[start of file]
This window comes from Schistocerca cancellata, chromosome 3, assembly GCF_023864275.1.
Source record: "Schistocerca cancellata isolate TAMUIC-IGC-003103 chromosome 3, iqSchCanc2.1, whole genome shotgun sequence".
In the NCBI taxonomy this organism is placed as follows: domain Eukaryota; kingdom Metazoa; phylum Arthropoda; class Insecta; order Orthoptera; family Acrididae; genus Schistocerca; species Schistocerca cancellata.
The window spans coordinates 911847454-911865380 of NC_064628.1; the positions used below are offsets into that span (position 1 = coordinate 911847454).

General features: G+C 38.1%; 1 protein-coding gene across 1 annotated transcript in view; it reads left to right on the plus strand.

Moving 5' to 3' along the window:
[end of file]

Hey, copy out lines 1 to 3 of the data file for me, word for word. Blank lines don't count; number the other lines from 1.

This window comes from Schistocerca cancellata, chromosome 3, assembly GCF_023864275.1.
Source record: "Schistocerca cancellata isolate TAMUIC-IGC-003103 chromosome 3, iqSchCanc2.1, whole genome shotgun sequence".
In the NCBI taxonomy this organism is placed as follows: domain Eukaryota; kingdom Metazoa; phylum Arthropoda; class Insecta; order Orthoptera; family Acrididae; genus Schistocerca; species Schistocerca cancellata.